The reason they’re not doing it is because they’re afraid of giving the ball away. Those skills need to be improved.”

“If you don’t have two feet in the men’s game, people look at you twice and ask, ‘what have you been doing for the last 10 years?’ In the Ladies’ game, it’s only beginning. There’s very few girls who are competent on both sides of their body.”

“I genuinely feel we’re only beginning to see the start of it.”

Poor attendances at Ladies GAA games continues to provoke frustration, and although there was a record attendance at last year’s All-Ireland finals, progression in this area is still slow.

Olwen Carey and Sinead Finnegan with Cora Staunton Dublin defenders surround Mayo's Cora Staunton in their Lidl National League Division 1 clash in Croke Park. Source: Gary Carr/INPHO

Double-headers with men’s matches have been implemented in an effort to boost numbers, with Bohan’s side facing Mayo in a National League game that preceded Dublin’s game against Roscommon in Croke Park earlier this season.

Bohan was happy to see spectators turning out for the game, even if he wasn’t happy with his side’s performance.

We didn’t play particularly well the night we played Mayo but there was a great atmosphere. There was a great crew that turned up, albeit for the second half, but they turned up.

“To give the girls the opportunity to play in different venues in front of crowds — that’s what we’re trying to do. We’re trying to promote our youth.”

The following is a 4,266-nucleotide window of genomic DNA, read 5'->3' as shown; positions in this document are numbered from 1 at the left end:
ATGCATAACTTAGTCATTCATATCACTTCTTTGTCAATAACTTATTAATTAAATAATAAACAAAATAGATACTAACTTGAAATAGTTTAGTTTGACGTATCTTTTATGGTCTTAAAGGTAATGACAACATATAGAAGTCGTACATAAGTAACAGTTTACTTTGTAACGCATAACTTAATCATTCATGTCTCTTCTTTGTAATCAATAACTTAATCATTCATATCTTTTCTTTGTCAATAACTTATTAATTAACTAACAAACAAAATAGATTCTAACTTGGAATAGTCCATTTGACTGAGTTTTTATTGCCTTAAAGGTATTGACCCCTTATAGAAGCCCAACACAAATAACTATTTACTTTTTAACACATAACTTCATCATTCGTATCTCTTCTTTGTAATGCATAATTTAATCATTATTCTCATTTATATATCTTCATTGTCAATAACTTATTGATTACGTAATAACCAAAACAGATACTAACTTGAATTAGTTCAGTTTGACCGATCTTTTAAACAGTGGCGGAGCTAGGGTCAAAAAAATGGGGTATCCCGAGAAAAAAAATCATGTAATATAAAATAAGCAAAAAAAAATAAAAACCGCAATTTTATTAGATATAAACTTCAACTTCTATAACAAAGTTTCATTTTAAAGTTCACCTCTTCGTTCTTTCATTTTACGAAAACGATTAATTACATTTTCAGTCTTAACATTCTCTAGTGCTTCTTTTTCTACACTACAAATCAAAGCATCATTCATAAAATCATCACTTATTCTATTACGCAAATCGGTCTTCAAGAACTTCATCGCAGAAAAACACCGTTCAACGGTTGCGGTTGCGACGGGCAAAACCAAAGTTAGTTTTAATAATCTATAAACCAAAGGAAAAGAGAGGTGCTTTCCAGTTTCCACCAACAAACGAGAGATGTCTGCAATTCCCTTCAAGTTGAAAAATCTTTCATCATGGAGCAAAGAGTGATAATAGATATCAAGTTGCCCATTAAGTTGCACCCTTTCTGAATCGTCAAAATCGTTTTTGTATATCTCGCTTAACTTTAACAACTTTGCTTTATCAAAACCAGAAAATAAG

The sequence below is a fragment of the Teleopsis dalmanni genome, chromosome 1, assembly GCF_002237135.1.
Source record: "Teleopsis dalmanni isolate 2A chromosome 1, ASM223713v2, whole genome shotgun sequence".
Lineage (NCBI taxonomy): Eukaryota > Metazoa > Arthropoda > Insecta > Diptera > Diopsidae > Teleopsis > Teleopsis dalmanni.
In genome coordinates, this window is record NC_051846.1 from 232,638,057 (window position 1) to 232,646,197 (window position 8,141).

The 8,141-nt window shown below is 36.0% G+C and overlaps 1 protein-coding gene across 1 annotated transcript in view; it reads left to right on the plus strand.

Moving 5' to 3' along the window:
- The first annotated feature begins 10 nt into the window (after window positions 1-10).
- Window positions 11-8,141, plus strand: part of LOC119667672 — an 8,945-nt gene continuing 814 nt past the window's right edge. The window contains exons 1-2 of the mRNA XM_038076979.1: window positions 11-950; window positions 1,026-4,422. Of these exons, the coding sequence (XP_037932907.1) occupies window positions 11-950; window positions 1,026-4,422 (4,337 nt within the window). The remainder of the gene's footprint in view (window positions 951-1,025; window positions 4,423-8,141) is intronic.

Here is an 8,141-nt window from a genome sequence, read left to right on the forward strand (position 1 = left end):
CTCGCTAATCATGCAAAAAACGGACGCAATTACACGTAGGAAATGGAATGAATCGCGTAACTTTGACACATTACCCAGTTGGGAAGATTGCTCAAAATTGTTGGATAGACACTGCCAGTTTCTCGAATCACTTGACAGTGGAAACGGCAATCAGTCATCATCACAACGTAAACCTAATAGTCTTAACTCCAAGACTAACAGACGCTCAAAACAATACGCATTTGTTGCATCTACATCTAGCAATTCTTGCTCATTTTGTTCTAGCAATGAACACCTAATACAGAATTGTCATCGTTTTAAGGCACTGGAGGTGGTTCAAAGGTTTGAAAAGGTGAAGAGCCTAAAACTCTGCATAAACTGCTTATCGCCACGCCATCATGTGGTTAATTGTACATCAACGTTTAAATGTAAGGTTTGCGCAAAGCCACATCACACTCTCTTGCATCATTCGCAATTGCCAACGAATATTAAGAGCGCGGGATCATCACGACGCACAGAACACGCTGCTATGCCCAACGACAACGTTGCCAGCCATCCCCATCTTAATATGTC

But while he is aware that double-headers can play a part in improving the profile of the game, he believes that there is a certain onus on players to attract the crowds too.

There’s continuous comparisons made between different teams, for example in Dublin — what the men get, what the women get. We’ve said right from the start, ‘if you want people to come and watch you, then play. Raise the standard.”

“The standard goes up, then people get entertained and come to watch. Don’t be looking to blame somebody else.

When I went to the National League final between Donegal and Cork, I came away entertained.

“There was a decade or so where the only matches I went to in Ladies football were the All-Ireland finals. The reason for that was that the quality in a lot of the games didn’t attract me and that’s being honest.

“For the coaches and people involved, that’s the goal to chase.”

Molly Lamb dejected Dejected Dublin players following the 2016 All-Ireland final. Source: Ryan Byrne/INPHO

Cork are the reigning All-Ireland champions, and remain the target for all contenders in the senior ranks of Ladies football.

But after failing to reach the Munster final this year for the first time in over a decade, there is a belief that this could be the season where they could be derailed.

Dublin came agonisingly close to clinching the Brendan Martin Cup against them in the 2016 decider and their quest to atone for that defeat continues in four weeks’ time.

But Bohan insists that their focus is solely on the next game, and not the possibilities beyond that point.

“We haven’t spoken about winning trophies and we won’t. We just look at what’s in front of our noses and go after it.”